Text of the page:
News ID: 113224
Publish Date : 11 March 2023 - 21:43

Tunisia to Restore Diplomatic Ties With Syria

TUNIS (Reuters) – Tunisian
President Kais Saied has said he wants to see Tunisia and Syria appoint ambassadors to their countries, the latest sign that full restoration of diplomatic relations with Syrian President Bashar Assad’s government could be imminent.
“A decision must be taken on this issue,” Saied told foreign minister Nabil Ammar during a meeting, according to a video posted on Facebook by the president’s office.
“Nothing can justify the absence of a Tunisian ambassador in Damascus and an ambassador from Syria in Tunis,” he said.
Saied further rejected any interference in the affairs of other countries, stressing that the issue of the Syrian government “is an internal matter that concerns only the Syrians.”
Tunisia cut off diplomatic relations with Syria nearly a decade ago after the foreign-backed war in Syria. The diplomatic split was strongly criticized by the opposition at the time.
Since Saied took control of almost all powers in July 2021 in what his political opponents have described as a coup, Tunisia has sent signals it was open to changing its diplomatic stance with Syria.
Tunisia reinstituted a limited diplomatic mission to Syria in 2017, in part to help track more than 3,000 Tunisian militants fighting in Syria.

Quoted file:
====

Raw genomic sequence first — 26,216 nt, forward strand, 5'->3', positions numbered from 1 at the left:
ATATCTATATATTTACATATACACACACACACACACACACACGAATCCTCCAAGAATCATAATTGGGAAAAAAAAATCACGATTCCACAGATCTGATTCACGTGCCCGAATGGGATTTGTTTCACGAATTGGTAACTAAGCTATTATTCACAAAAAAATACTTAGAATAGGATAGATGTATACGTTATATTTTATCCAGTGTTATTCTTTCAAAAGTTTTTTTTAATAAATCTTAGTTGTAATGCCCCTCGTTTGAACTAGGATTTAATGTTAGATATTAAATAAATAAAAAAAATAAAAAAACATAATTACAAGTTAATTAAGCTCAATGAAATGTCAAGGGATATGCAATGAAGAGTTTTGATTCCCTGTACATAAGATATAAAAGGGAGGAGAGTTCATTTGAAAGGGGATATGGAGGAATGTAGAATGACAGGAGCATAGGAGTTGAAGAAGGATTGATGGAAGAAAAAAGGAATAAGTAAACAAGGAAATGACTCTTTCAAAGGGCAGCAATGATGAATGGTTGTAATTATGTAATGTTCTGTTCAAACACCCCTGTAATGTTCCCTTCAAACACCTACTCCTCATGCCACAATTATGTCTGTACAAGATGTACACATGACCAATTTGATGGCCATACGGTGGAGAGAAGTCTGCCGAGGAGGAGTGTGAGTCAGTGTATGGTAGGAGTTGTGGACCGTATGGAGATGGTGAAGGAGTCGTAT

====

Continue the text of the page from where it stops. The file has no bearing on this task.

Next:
Tunisia reinforced last month its diplomatic mission in Damascus with a diplomat, but with the president announcing that a decision must be taken, it is widely expected that the foreign ministry will name an ambassador in Damascus soon.
Several other Arab countries, including Egypt, Jordan, Oman and the United Arab Emirates, in the past months, have sent similar signals, indicating that they too are prepared to resume ambassador-level diplomatic ties with the Syrian government.
Last month, a number of Arab parliament speakers and senior legislators visited Damascus as part of a concerted bid to restore Syria’s membership in the Arab League, more than a decade after it was suspended from the 22-member bloc.
The foreign-backed insurgency, which started in Syria in 2011, became a platform for the Daesh forces, and other Western-backed terrorist groups, to wreak havoc in the Arab country, and beyond its borders, particularly in Iraq.
Eventually, defense forces mobilized from Iran, Syria, Iraq, Lebanon and Afghanistan were able to overpower the Daesh forces and push the terrorist Takfiri forces out of the region.